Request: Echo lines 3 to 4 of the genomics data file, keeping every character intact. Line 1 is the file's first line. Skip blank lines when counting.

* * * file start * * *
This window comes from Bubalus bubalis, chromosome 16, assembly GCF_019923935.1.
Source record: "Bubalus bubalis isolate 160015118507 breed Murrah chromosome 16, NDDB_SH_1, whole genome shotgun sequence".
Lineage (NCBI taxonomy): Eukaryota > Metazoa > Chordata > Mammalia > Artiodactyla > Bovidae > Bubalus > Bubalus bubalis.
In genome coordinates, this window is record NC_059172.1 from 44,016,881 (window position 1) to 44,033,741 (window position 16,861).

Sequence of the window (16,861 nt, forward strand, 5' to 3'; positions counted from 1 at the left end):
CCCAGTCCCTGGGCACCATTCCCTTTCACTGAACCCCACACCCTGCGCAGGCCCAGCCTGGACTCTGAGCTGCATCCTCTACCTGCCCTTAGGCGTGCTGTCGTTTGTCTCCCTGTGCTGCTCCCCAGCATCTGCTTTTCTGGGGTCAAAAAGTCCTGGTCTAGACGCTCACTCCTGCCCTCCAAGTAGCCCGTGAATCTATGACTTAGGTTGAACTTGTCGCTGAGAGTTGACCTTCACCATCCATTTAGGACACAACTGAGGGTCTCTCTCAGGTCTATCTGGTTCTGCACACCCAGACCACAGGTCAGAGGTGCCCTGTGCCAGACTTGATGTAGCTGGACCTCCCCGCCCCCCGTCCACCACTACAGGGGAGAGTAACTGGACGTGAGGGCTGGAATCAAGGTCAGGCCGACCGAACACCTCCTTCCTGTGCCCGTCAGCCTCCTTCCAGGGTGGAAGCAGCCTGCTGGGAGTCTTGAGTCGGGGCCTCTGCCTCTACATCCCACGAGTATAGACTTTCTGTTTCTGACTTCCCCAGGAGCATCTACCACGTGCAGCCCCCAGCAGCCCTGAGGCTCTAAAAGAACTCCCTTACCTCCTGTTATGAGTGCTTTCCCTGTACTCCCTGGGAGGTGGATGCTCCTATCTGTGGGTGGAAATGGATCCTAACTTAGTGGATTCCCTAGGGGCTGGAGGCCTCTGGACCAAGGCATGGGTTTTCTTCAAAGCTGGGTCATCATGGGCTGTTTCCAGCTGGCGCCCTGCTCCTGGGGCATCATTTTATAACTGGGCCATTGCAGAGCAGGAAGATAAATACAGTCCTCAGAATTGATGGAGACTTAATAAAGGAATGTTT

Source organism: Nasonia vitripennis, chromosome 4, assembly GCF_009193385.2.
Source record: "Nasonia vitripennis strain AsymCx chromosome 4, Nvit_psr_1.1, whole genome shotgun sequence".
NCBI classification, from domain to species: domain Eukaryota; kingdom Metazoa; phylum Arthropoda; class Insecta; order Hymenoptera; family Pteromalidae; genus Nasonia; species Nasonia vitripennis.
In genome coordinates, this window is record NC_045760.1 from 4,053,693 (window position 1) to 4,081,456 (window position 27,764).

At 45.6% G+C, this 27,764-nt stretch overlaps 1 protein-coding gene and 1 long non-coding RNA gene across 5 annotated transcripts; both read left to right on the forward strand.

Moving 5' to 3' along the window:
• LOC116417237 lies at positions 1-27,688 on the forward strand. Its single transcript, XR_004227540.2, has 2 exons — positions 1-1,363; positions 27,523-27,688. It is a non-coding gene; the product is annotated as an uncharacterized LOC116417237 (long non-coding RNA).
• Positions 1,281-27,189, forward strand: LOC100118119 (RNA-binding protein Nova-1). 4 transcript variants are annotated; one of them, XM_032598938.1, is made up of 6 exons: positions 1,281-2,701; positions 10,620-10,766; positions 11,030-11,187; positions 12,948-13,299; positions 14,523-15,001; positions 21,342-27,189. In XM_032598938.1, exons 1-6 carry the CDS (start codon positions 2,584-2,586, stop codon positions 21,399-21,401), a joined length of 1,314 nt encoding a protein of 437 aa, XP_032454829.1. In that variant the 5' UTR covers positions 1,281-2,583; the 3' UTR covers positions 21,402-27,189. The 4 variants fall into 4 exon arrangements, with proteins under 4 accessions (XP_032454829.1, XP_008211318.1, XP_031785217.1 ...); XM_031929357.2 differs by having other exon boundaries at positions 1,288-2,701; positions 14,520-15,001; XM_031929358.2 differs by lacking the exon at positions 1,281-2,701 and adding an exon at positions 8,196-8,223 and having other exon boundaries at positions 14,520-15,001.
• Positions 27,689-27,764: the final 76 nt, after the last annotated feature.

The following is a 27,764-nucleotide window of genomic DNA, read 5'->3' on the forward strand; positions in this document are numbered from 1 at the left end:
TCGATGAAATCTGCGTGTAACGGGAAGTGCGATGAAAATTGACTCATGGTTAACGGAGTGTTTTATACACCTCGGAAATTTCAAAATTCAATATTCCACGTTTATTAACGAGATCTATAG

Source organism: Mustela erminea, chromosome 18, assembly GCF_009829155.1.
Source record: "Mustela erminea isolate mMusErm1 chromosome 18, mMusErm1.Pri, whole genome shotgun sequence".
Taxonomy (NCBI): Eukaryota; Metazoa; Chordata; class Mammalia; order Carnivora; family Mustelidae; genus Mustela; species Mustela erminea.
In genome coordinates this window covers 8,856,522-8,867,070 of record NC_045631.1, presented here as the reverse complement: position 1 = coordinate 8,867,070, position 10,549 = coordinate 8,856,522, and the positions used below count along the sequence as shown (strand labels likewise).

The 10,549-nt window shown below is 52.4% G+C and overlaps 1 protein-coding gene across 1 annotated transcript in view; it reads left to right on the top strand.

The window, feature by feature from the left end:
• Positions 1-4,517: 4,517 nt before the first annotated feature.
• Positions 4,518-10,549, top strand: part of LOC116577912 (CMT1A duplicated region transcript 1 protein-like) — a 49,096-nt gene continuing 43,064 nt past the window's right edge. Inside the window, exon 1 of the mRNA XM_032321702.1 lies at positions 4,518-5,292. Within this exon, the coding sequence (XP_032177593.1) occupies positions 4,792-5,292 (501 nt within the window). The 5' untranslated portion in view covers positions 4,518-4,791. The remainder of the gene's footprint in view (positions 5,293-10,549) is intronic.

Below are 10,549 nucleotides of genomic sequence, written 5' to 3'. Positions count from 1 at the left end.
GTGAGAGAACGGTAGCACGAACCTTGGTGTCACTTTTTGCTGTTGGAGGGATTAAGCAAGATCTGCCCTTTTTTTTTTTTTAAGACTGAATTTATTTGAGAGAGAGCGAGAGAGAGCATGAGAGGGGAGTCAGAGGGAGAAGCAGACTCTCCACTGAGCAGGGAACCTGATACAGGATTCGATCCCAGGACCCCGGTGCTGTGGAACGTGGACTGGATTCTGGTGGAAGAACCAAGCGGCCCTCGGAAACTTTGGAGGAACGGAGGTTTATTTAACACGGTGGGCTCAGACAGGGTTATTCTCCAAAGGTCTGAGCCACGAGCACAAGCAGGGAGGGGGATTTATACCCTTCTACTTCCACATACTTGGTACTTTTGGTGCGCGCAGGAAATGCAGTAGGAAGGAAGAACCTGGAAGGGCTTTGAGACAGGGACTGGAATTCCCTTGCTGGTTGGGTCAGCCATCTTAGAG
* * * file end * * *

Lineage (NCBI taxonomy): Eukaryota > Metazoa > Chordata > Mammalia > Artiodactyla > Bovidae > Bubalus > Bubalus bubalis.
In genome coordinates, this window is record NC_059172.1 from 44,016,881 (window position 1) to 44,033,741 (window position 16,861).